Doctor Who - The Caves of Androzani
John Nathan-Turner for BBC
directed by Graeme Harper
starring Peter Davison, Nicola Bryant, Christopher Gable, Maurice Roeves, John Normington, Robert Glenister, Martin Cochrane, Roy Holder, Barbara Kinghorn, David Neal
written by Robert Holmes, script editor: Eric Saward, music by Roger Limb
Doctor Who, Doctor Who (Peter Davison), Doctor Who (classic series), Doctor Who (Colin Baker)
Available on DVD !
To buy, click on link(s) below and help keep this site afloat
Always make sure of DVD-compatibility !!!
When Doctor Who (Peter Davison) wants to investigate some caves on the
planet Androzani Minor, he and his companion Peri (Nicola Bryant) poison
themselves, which as such would be bad enough, but in addition to this
they get into a fight between the army, gunrunners, and a masked and
disfigured cavedweller called Sharaz Jek (Christopher Gable), all of whom
are fighting over Spectrox, a drug that can prolong life almost
indefinitely. Of course, the Doctor and Peri fall into the hands of both
the army and Sharaz Jek subsequently, with the latter developing quite an
affection for Peri, who spends most of the story suffering and dieing.
Eventually, things get heated up when Morgus (John Normington), the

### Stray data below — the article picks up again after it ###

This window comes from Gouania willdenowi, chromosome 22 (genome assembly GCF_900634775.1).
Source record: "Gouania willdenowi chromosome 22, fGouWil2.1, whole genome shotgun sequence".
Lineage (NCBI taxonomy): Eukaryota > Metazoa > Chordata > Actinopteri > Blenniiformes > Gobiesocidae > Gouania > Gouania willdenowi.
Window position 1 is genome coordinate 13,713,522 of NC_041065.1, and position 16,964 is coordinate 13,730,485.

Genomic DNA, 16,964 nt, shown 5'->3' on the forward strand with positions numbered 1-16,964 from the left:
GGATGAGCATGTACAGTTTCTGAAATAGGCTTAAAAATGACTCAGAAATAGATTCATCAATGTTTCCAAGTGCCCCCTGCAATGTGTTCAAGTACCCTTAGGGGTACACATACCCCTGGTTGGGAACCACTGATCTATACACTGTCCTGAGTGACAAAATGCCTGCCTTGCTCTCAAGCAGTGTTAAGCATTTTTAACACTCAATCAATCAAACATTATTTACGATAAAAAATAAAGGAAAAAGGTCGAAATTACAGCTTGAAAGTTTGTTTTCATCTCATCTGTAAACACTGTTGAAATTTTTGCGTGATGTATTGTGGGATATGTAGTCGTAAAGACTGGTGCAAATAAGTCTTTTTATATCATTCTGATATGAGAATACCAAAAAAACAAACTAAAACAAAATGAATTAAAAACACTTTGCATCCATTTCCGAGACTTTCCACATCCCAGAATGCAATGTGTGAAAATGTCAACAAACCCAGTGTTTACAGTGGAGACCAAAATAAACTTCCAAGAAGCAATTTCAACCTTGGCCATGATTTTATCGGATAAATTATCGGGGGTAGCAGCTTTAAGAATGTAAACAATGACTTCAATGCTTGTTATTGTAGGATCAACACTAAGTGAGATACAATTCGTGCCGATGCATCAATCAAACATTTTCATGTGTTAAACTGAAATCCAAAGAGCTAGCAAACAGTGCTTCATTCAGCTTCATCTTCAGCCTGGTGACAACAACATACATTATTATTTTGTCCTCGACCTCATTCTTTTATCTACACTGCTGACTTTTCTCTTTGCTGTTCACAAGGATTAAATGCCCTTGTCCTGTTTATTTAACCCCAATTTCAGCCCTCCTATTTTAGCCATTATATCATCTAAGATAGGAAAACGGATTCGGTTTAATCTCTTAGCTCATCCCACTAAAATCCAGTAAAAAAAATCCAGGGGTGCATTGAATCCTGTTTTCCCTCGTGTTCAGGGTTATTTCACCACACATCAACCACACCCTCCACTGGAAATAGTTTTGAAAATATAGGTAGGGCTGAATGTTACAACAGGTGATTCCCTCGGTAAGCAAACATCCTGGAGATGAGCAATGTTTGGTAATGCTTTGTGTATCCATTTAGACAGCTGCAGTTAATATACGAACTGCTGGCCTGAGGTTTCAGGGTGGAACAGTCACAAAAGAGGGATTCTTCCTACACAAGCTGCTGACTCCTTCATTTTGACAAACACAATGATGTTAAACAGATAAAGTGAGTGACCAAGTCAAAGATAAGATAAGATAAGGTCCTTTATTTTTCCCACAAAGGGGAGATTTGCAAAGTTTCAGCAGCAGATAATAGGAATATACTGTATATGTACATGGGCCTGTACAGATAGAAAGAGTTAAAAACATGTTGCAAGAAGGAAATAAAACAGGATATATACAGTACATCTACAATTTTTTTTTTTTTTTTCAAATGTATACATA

head of the mining corporation on Androzani Minor who is in league with
the army, the gunrunners and Sharaz Jek decides to play one side against
the other and even assassinates the president (David Neal) to that end -
but ultimately he is overthrown by his own second in command (Barbara
Kinghorn) and the whole thing ends with him, Sharaz Jek and his chief
gunrunner stots (Maurice Roeves) being at each others throats and killing
The Doctor meanwhile finds an antidote to the poison that has affected
him and Peri deep deep down in th ecaves of Androzani, but unfortunately
he brings only enough to save Peri, and as a result he regenerates (into
This episode is not without its merits: The political implications that
drive the plot are really well thought-through and rather interesting, the
Phantom of the Opera-like character of Sharaz Jek adds a nice dimension to
the story and the fact that the episode shifts the head villain role
between characters several times keeps it entertaining and involving until
the end. On the negative side though, the direction is quite a bit too
slick, looking like right from the production line, the series' main
characters the Doctor and Peri are hardly at all integrated into the basic
storyline, and the final, dramatic regeneration scene is simply cheesy.
Still, considering it's science fiction TV from the 1980's, The Caves
of Androzani is perfectly watchable.